How to Move Your Pet Abroad

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How to Move Your Pet Overseas

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Moving with a pet is often difficult, but if that move is to another country, your animal can be a real headache to move. Pets moving abroad face possible transport issues, quarantines, medical tests, and occasionally they are not allowed in some countries at all. As a pet owner, what do you need to know about moving your pet overseas?

Should you move your pet abroad?

Before you commit to bringing your animal to another country, you need to consider whether that is a good idea. The regulations for importing pets vary country to country, but the process is almost always stressful and costly.
  • Is your pet sick? Most countries require a clean bill of health for travelling pets and the trip may be too stressful for a sick pet.
  • Some countries flat out deny entry for certain pets. Dogs and cats are typically allowed in most countries, but birds, rodents, and reptiles are hit and miss.
  • If you will be returning home after a relatively short period of time, it may be safer, easier, and cheaper to leave your pet with a friend or family member in your home country while you travel abroad.
  • When researching the foreign area, you could find that indigenous diseases and predators present a health risk for your pet. Will your pet be happy and healthy in the new environment?
  • In some countries, you may be more concerned with the humans than the natural environment. In some regions pets are not as revered as they are in western countries. It may not be uncommon or even illegal for neighbours to hurt other people’s pets.
Unfortunately, if your move is permanent and your pet is not allowed or able to enter your destination country, you may have to give it away. If that’s the case, try to find a friend or family member who wants your pet rather than sending it to a shelter.

Preparing your pet for the move

If you are committed to moving your pet overseas, you need to prepare it for the journey. Almost all countries require vaccinations and a health certificate. You will need to bring your pet to the vet and have her fill out some paperwork and update your pet’s immunizations. The exact paperwork and necessary information varies depending on the destination, so make sure you visit the country’s embassy, consulate, or website to know exactly what you will need to do to certify the health of your pet.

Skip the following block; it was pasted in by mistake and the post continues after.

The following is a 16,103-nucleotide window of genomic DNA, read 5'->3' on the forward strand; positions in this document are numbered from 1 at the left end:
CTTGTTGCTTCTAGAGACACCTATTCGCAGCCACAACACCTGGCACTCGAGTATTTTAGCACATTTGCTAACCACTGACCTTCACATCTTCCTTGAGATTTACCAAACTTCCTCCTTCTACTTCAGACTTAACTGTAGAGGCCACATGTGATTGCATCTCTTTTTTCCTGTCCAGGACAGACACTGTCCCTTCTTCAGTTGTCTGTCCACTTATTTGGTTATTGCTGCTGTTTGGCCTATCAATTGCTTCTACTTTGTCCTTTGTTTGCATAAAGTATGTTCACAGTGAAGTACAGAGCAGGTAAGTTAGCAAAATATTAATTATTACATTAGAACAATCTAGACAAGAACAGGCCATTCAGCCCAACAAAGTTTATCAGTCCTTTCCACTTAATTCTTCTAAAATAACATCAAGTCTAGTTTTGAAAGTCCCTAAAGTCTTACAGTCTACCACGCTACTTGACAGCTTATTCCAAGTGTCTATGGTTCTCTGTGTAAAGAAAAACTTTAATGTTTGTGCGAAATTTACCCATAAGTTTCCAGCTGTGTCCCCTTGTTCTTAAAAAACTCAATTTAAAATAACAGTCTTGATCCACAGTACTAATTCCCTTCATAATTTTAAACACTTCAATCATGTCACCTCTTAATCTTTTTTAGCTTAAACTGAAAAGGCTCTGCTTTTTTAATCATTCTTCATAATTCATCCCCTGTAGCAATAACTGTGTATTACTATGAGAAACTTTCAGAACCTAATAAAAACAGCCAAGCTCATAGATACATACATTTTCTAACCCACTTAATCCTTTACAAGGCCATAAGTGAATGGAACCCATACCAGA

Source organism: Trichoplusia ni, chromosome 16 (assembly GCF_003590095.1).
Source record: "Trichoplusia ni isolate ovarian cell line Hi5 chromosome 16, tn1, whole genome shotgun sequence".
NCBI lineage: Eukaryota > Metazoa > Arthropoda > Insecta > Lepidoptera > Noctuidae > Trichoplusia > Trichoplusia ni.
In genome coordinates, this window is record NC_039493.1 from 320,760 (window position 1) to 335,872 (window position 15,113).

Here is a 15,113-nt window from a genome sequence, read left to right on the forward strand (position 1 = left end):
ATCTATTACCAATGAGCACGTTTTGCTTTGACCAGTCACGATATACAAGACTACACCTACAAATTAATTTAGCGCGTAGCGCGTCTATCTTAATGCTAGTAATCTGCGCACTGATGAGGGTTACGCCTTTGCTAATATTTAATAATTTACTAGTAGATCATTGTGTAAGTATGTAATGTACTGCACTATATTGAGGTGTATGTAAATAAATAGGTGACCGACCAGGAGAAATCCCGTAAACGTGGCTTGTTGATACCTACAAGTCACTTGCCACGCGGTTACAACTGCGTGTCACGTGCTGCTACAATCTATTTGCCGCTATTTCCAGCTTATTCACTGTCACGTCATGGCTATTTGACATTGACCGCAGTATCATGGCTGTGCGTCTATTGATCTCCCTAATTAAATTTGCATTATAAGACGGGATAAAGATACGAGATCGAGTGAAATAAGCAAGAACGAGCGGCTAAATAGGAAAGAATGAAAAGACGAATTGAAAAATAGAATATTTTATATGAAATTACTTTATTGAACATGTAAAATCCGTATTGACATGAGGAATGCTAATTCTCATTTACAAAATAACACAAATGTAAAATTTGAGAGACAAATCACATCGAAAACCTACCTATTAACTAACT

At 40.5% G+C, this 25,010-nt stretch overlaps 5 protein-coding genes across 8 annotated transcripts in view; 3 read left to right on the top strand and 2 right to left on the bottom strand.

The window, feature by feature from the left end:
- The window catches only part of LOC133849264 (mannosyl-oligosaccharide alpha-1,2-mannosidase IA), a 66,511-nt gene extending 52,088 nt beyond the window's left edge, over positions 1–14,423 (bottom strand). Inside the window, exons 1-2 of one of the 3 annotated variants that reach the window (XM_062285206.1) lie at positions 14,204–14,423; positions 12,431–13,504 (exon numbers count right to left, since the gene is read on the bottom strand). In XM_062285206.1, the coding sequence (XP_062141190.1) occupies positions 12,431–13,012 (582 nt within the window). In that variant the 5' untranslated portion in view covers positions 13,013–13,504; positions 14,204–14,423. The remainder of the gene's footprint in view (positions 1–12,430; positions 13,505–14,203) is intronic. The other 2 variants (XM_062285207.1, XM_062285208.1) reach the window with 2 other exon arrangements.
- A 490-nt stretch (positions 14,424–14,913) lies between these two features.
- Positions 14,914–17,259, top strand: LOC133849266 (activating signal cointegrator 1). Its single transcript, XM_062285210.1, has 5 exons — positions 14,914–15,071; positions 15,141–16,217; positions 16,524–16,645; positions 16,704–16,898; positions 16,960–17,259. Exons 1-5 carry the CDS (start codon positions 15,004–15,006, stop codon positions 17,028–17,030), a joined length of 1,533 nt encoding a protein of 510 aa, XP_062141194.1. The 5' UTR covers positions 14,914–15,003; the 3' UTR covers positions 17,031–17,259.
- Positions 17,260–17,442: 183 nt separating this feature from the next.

Additionally, many countries require that your pet has an implanted microchip that can transmit medical information. If your pet does not already have this chip, it may have to undergo the procedure before you can move.

Your pet should be allowed to get familiar with its cage or kennel that will be its home for the trip. You should check with the airline to see what containers are required for traveling animals. Of course, you need to choose a pet-friendly airline first.


The flight to another country may be difficult for you, but it can be far worse for your pet. Different airlines have different rules for transporting pets, so you should research all the options for moving your pet overseas.

There are several factors that can affect the cost and feasibility of transporting your pet on the airline:
  • How big is your pet? Can it fit in the cabin as a carry on? Is it the type of animal (usually small dogs) that the airline permits in the cabin?
  • Can your animal be checked luggage?
  • Is the temperature cool enough for your pet to travel in the plane’s cargo area? Will the airline allow this? Some airlines restrict pets in cargo to only the cooler months to avoid dangerous situations for the animals.
  • Are you going on the same flight as your pet? If you are not and plan to have the pet shipped separately, it is usually much more expensive.
  • Is your pet healthy and well-behaved? Sedation is sometimes a last resort, but it is not ideal for the animal’s health.
  • Visit the International Air Transport Association’s page on pets for more information.

After the trip

Once you get to your destination, your pet may be subject to a mandatory quarantine, even if it is certified as healthy. This means that your pet will still not be living with you for some time after you both arrive in your new country. Quarantines can last up to six months. This is normally done to make sure the pet does not have recently contracted diseases or parasites.

If your pet makes it through the checkups, trip, and the quarantine, you finally can have some time with your friend in a new country. Your pet will likely be agitated by the travel quarantine and new environment, so take some time to help it adapt to its new surroundings. Try to use familiar toys and treats to make your pet comfortable. Don’t be surprised if you need to re-house-train dogs or cats when they move to a new area. Meanwhile, you should familiarize yourself with local leash and pet waste laws, and find the nearest sources of veterinary care and pet food.

If you are patient and loving, your pet should soon adjust to the new area and be able to comfortably live in your foreign home.


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on January 15, 2015 - Moving Expert
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